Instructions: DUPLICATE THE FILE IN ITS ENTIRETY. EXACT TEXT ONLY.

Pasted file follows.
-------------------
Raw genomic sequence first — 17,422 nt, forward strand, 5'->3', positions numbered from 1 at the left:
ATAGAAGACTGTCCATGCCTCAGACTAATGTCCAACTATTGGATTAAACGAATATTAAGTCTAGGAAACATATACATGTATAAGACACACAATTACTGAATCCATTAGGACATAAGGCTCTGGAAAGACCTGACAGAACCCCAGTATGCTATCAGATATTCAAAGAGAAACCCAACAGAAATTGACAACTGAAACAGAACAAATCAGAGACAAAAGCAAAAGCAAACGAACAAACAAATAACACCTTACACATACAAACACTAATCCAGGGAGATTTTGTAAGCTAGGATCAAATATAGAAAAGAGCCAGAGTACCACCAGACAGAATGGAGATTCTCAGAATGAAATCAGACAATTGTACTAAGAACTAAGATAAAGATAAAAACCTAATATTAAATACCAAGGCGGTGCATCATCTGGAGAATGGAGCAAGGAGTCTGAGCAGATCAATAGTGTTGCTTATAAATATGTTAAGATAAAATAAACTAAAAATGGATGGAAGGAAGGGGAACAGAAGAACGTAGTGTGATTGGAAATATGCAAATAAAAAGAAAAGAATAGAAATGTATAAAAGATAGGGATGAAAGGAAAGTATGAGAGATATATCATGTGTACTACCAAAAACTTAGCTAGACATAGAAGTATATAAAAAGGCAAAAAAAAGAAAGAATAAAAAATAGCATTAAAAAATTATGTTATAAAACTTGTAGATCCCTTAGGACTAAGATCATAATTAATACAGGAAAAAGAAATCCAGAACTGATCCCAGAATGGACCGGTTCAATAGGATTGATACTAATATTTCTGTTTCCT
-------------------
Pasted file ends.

Raw genomic sequence first — 17,422 nt, forward strand, 5'->3', positions numbered from 1 at the left:
ATAGAAGACTGTCCATGCCTCAGACTAATGTCCAACTATTGGATTAAACGAATATTAAGTCTAGGAAACATATACATGTATAAGACACACAATTACTGAATCCATTAGGACATAAGGCTCTGGAAAGACCTGACAGAACCCCAGTATGCTATCAGATATTCAAAGAGAAACCCAACAGAAATTGACAACTGAAACAGAACAAATCAGAGACAAAAGCAAAAGCAAACGAACAAACAAATAACACCTTACACATACAAACACTAATCCAGGGAGATTTTGTAAGCTAGGATCAAATATAGAAAAGAGCCAGAGTACCACCAGACAGAATGGAGATTCTCAGAATGAAATCAGACAATTGTACTAAGAACTAAGATAAAGATAAAAACCTAATATTAAATACCAAGGCGGTGCATCATCTGGAGAATGGAGCAAGGAGTCTGAGCAGATCAATAGTGTTGCTTATAAATATGTTAAGATAAAATAAACTAAAAATGGATGGAAGGAAGGGGAACAGAAGAACGTAGTGTGATTGGAAATATGCAAATAAAAAGAAAAGAATAGAAATGTATAAAAGATAGGGATGAAAGGAAAGTATGAGAGATATATCATGTGTACTACCAAAAACTTAGCTAGACATAGAAGTATATAAAAAGGCAAAAAAAAGAAAGAATAAAAAATAGCATTAAAAAATTATGTTATAAAACTTGTAGATCCCTTAGGACTAAGATCATAATTAATACAGGAAAAAGAAATCCAGAACTGATCCCAGAATGGACCGGTTCAATAGGATTGATACTAATATTTCTGTTTCCT